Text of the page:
The U.S. Geological Survey, in cooperation with the Texas Water Development Board, described and characterized examples of geomorphic units within the channels and alluvial valleys of Texas Gulf Coastal Plain rivers using a geomorphic unit classification scale that differentiates geomorphic units on the basis of their location either outside or inside the river channel. The geomorphic properties of a river system determine the distribution and type of potential habitat both within and adjacent to the channel. This report characterizes the geomorphic units contained in the river channels and alluvial valleys of Texas Gulf Coastal Plain rivers in the context of the River Styles framework. This report is intended to help Texas Instream Flow Program practitioners, river managers, ecologists and biologists, and others interested in the geomorphology and the physical processes of the rivers of the Texas Gulf Coastal Plain (1) gain insights into how geomorphic units develop and adjust spatially and temporally, and (2) be able to recognize common geomorphic units from the examples cataloged in this report. Recent aerial imagery (high-resolution digital orthoimagery) collected in 2008 and 2009 were inspected by using geographic information system software to identify representative examples of the types of geomorphic units that occurred in the study area. Geomorphic units outside the channels of Texas Gulf Coastal Plain rivers are called \\"valley geomorphic units\\" in this report. Valley geomorphic units for the Texas Gulf Coastal Plain rivers described in this report are terraces, flood plains, crevasses and crevasse splays, flood-plain depressions, tie channels, tributaries, paleochannels, anabranches, distributaries, natural levees, neck cutoffs, oxbow lakes, and constructed channels. Channel geomorphic units occur in the river channel and are subject to frequent stresses associated with flowing water and sediment transport; they adjust (change) relatively quickly in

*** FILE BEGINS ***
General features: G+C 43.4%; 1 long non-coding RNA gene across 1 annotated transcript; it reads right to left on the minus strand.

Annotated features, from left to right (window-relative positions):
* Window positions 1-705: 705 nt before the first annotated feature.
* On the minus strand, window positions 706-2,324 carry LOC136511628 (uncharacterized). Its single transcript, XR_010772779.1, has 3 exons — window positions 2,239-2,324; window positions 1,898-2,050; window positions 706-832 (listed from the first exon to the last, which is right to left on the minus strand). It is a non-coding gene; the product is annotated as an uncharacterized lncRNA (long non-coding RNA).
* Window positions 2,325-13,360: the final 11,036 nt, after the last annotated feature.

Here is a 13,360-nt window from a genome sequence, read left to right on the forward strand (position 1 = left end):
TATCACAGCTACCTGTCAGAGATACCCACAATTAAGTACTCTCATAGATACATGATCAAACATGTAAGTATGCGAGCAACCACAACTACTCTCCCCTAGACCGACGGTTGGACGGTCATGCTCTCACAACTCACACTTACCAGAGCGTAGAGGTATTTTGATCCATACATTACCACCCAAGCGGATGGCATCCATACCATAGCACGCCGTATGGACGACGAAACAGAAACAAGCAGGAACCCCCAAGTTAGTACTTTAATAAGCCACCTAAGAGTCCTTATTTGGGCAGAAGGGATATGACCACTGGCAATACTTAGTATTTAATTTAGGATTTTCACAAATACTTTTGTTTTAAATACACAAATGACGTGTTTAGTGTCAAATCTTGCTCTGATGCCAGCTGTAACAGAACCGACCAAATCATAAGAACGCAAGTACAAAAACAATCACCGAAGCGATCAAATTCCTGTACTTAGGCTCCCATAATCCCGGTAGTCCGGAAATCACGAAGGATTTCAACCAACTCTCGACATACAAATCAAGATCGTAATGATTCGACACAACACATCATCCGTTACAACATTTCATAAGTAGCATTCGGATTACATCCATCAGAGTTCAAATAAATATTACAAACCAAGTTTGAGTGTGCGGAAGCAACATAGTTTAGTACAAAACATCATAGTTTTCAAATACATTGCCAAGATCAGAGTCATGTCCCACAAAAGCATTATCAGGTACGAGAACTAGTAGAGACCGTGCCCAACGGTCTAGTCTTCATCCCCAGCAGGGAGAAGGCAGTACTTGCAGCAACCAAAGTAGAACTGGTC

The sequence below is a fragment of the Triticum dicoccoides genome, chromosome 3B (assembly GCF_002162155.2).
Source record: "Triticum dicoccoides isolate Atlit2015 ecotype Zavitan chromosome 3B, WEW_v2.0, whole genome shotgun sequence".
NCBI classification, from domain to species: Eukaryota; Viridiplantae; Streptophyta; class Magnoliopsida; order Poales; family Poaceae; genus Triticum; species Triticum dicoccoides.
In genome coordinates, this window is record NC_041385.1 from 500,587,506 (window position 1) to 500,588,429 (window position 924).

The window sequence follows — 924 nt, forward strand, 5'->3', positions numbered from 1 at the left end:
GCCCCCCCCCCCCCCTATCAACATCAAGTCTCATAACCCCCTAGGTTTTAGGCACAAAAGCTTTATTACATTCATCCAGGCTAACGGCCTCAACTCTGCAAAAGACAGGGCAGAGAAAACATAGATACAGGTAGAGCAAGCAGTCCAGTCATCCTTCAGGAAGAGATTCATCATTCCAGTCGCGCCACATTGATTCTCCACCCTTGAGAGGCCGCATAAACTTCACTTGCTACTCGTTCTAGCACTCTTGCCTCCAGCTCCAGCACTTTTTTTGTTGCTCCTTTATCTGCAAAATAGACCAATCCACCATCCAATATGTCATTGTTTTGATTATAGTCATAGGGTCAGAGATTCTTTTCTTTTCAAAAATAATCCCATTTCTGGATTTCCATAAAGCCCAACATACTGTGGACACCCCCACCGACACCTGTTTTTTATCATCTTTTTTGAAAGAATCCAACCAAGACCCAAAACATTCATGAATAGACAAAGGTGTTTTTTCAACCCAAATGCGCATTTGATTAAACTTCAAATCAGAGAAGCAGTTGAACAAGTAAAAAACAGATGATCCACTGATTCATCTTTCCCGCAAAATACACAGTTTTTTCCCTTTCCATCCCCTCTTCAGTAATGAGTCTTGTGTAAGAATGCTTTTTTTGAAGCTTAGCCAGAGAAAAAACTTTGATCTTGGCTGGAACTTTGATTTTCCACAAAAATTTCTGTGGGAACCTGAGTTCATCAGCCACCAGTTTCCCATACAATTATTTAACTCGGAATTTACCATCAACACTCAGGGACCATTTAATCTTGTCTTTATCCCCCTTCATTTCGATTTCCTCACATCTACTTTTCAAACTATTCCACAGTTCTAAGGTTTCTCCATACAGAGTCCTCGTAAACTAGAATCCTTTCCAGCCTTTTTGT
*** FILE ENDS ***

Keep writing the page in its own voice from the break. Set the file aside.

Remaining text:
14. Vietnam and the sustainable development of the Mekong river basis.

    Science.gov (United States)

    Quang, Nguyen Nhan

    2002-01-01

    Vietnam is a riparian country located in most downstream area of the Mekong river basin which is also shared by other states namely China, Myanmar, Laos, Thailand and Cambodia. While the Central Highlands of Vietnam has a great potential for hydropower development in tributaries of Mekong river, the Mekong delta in Vietnam territory is rich in natural resources which are favorable for agricultural development. However, besides local constraints which being gradually remedied by Vietnam, the development of the Mekong delta is subject to, in both terms of quantity and quality, availability of water resources which relates to the water use of or discharge into the river of upper riparians. With a view to co-developing these resources in a sustainable and mutually beneficial manner, Vietnam has cooperated with other states through framework of the Mekong River Commission set up by the 1995 Mekong Agreement. This paper describes the strategy and action plan applied by Viet Nam National Mekong Committee to reach the sustainable development of the Mekong river basin in general and of Vietnam parts located in the Mekong basin in particular.

  15. Laboratory Cooperative Program: an assessment